But what is the problem of seeing the Israeli Occupation as leaving its mark on all Israeli life? The problem is that in the more distant and structural cases—say, the effects of the occupation on public housing or university research in Israel—one would always have to pass through economic considerations in order to demonstrate the effects of the Occupation. These can no longer be explained in terms of personal ethics but require reference to to some non-conscious forms of mediation. Thus, for example, Israeli sociologists in the 1990s, such as Baruch Kimmerling, characteristically appealed to Israel's perennially growing military budget to explain the lack of funding for welfare programs and other social services. (It was only years later that it became obvious that the lack of funding was simply the budding of Israeli neo-liberalism, which happened, not coincidentally, at the exact same time.) The most complete form of this argument can be found in the writing of Jonathan Nitzan and Shimshon Bichler, who set out to show that Israeli capitalism as a whole depended for its survival—up until the '90s—on armed conflict.2

But with Nitzan and Bichler one has already moved away from seeing the occupation as the great cause of the ills of Israel. Or as Nitzan and Bichler like to put it: what their research shows is that the Israeli oppression of Palestinians is an internal condition for the continued existence of Israeli capitalism. It is important to notice how the Occupation and capitalism almost imperceptibly switch places here. At first, economic considerations seem simply to explain how the Occupation affects every realm of life. But it is in fact, as Nitzan and Bichler show, capitalism that is the true cause with the Occupation as its expression or effect.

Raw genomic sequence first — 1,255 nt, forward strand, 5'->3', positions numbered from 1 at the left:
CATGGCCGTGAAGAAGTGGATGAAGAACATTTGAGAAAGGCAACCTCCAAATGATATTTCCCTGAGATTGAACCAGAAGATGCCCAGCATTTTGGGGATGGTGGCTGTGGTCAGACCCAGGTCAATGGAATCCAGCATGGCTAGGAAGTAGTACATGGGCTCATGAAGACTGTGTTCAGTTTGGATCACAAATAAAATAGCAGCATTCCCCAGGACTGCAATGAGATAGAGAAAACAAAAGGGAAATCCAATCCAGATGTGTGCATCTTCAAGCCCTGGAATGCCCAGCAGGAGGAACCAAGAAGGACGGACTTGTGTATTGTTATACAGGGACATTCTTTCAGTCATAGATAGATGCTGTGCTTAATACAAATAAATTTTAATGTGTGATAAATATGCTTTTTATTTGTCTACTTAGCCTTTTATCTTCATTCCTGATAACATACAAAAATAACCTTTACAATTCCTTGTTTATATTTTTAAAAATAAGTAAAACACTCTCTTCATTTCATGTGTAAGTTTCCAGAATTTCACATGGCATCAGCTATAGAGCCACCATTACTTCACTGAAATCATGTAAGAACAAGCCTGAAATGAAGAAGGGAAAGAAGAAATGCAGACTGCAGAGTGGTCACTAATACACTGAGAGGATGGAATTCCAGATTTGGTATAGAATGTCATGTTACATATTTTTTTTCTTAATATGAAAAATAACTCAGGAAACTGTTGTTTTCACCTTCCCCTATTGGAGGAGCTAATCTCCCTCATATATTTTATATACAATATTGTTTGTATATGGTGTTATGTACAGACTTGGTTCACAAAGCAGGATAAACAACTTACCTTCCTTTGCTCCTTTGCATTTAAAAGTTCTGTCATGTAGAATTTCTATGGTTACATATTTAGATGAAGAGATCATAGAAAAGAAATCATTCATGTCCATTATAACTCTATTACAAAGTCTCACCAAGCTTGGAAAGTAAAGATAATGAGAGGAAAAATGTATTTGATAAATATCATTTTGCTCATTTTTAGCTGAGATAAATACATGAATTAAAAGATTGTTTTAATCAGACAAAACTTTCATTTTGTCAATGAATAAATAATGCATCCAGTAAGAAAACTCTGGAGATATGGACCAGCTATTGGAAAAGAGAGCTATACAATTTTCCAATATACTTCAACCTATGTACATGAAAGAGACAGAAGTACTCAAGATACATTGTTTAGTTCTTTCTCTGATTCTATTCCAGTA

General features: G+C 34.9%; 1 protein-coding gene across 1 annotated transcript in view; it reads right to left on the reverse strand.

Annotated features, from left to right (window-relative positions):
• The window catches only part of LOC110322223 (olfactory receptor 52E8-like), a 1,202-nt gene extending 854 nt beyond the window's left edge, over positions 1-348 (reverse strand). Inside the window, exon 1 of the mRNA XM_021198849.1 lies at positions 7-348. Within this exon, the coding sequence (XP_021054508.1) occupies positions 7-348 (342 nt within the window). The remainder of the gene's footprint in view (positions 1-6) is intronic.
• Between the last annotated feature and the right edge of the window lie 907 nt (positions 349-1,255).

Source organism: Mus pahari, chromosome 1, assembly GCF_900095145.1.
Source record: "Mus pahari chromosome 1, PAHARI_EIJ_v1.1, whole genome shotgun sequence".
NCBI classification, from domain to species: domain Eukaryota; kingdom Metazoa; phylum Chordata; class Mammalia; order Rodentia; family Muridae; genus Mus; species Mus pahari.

This materialist argument—that capitalism determines the oppression of Palestinians, and that it is capitalist system that is the dominant determining instance of Israeli society—is, of course, highly controversial. It deserves space, if only because it is so rarely made today (this rarity testifying more than anything to the near-absence of Marxist analyses of Palestine/Israel). The argument has two sides. The first is a more material (or, in classical-Marxist terms, an "infrastructural" one). The connection between wage-economy in its neoliberal form and the Occupation is not hard to find: declining wages, rising housing costs, and the erosion of social benefits turn ethnic and religious divides into economic advantages. It pays to hate Arabs when this hatred gives you a better chance of getting a less-shitty job. And more than that: As Daniel Gutwein argues, the explosion of Jewish settlements in the West Bank is precisely the result of neoliberal transformation.3 The settlements provide cheap public housing (and a lot of government jobs!) to all those Israelis who can no longer afford to live in Israel, as a result of its neoliberalization. Yes, the first settlements were established for ideological reasons. But these small collections of ramshackle huts were never an obstacle to anything. Only after the rapid growth of the settlements into stone and concrete towns—a process that only began in the late 1980s and '90s—did they begin to be a problem for peacemaking. And there can be no doubt that the rapid growth of the settlements was driven by rising housing costs, eroding wages, and a grand erosion of social benefits and public housing projects. One can say that the construction of West-Bank settlements was a (temporary) spatial fix for the contradictions of capitalism in Israel. In this way, the theft of the Palestinian homeland is precisely a result of the need to save capitalism. So goes the infrastructural argument.